If you thought it was romantic when Lloyd Dobbler stood outside the window of the girl he loved with a boombox over his head playing Peter Gabriel’s “In Your Eyes,” then you’re a complete sap with unrealistic standards of romance (I am completely guilty of this). If you’re looking for a more realistic version of romance, then look no further than “Letters to M” by Eat Your Serial’s own, Peter M. Love
“Letters to M” is a collection of letters written by a young English man, Martin Applegate, who has fallen in love with a classmate. Sounds like a familiar scenario right? Maybe it has even happened to you. It’s the “it could happen to you” realism that makes this story so great. I enjoyed the fact that Martin never delivers the letter to his unrequited love “M”, he writes his a notebook in a conversational, witty and sometimes even hilarious voice. Remember when adults said if someone was picking on you on the playground then that it is possible that bully might actually have a crush on you? Martin actually insults “M” in one of his letters (but it’s worth noting that he does it in the most polite way possible). “I do, however, suspect I am a shade more intelligent then you (if I may)…” Smooth move, buddy. Perhaps a compliment would work more in your favor.
I also really enjoyed Martin telling “M” off in one letter, then writing another letter shortly after where he is telling her that he’s not giving her any attention while en route to a class field trip. Did you ever think of submitting a resume to a potential partner? Martin did. I wonder what “M” would think of it if she ever saw it.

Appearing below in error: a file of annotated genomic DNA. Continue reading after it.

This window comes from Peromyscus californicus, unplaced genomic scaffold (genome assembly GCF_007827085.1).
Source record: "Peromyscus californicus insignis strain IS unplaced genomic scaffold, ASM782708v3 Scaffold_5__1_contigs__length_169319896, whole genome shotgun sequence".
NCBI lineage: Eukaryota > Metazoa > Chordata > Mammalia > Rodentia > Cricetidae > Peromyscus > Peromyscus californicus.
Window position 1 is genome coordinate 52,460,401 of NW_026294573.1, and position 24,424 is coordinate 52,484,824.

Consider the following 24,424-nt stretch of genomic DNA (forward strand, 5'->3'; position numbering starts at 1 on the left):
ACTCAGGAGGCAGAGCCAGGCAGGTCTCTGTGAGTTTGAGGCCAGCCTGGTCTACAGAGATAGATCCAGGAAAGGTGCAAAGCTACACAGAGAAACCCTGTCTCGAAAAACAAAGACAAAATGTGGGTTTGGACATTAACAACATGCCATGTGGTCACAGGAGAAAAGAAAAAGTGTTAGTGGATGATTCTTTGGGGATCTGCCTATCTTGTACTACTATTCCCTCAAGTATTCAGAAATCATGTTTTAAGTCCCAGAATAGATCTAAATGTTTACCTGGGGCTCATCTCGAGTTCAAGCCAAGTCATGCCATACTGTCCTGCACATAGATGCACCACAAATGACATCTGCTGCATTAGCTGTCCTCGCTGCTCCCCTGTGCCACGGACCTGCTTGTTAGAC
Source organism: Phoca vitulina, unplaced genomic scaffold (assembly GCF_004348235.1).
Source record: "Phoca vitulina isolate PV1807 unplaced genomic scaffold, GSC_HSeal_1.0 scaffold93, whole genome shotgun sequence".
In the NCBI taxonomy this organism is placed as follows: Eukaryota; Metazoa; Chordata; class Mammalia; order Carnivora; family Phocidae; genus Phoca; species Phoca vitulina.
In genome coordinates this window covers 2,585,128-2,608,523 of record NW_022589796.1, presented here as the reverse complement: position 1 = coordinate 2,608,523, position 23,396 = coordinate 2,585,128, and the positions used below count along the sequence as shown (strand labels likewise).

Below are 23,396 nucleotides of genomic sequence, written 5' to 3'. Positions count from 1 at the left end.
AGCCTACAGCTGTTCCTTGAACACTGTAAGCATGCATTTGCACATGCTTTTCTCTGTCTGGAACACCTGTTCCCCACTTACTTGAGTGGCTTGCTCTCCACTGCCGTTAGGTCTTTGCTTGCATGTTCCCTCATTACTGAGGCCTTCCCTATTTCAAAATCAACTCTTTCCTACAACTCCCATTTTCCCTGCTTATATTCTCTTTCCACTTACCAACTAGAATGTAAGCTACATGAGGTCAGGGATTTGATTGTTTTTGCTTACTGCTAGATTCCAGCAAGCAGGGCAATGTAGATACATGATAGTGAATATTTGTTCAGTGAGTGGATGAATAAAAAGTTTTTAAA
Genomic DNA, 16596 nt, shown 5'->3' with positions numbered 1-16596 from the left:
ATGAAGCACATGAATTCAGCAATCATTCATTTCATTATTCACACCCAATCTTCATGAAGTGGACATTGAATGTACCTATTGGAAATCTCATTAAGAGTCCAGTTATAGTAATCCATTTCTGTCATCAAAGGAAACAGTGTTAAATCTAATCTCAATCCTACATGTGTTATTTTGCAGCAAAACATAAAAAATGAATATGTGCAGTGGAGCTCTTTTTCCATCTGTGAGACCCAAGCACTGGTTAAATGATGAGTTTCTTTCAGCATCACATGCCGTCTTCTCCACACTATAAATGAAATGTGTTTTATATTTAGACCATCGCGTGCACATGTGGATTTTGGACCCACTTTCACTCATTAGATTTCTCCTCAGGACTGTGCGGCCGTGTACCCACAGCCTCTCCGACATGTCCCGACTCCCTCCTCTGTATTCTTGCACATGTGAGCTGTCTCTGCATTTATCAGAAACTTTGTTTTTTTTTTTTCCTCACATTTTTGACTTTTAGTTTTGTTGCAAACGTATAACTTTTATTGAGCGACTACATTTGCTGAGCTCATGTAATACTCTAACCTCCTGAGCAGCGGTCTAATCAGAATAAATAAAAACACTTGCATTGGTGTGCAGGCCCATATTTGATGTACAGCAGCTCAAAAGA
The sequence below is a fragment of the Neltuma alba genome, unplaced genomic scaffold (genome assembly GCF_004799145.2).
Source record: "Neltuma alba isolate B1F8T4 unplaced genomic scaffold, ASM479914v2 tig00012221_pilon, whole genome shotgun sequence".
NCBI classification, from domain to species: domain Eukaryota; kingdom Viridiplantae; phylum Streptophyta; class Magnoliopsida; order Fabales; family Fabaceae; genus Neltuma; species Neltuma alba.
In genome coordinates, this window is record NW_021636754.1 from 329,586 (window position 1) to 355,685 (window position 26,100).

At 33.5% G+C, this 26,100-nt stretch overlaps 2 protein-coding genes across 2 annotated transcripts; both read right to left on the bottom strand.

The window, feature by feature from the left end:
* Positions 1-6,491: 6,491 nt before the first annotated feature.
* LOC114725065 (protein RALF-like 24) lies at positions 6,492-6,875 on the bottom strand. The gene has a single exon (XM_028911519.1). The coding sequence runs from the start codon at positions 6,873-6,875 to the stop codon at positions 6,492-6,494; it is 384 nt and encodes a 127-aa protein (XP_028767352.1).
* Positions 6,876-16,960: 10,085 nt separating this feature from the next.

Even though the point of the story is basically looking into Martin’s journal of love letters, I found myself looking for a response to his letters, even though I knew they were not going to come. Although listening to Martin ramble on about anything and everything is interesting (perhaps because he’s nervous and trying very hard to win her over), it would be nice to have a second point of view in the story.
Will our love-struck Martin ever get the nerve to bequeath the notebook of love letters to “M”? Will we ever find out who “M” is? Does Martin win the girl? The only way to really find out is to read the story. “Letters to M” is a light and pleasant story filled with laughs and struggles for acceptance by a love that does not even know Martin exists. Love stories are so complicated nowadays (humans falling in love with vampires? UNHEARD OF), so it’s refreshing to read a story about something that probably happened to all readers when they were younger, especially with a character that the reader can relate to, invest in and grow to care about throughout.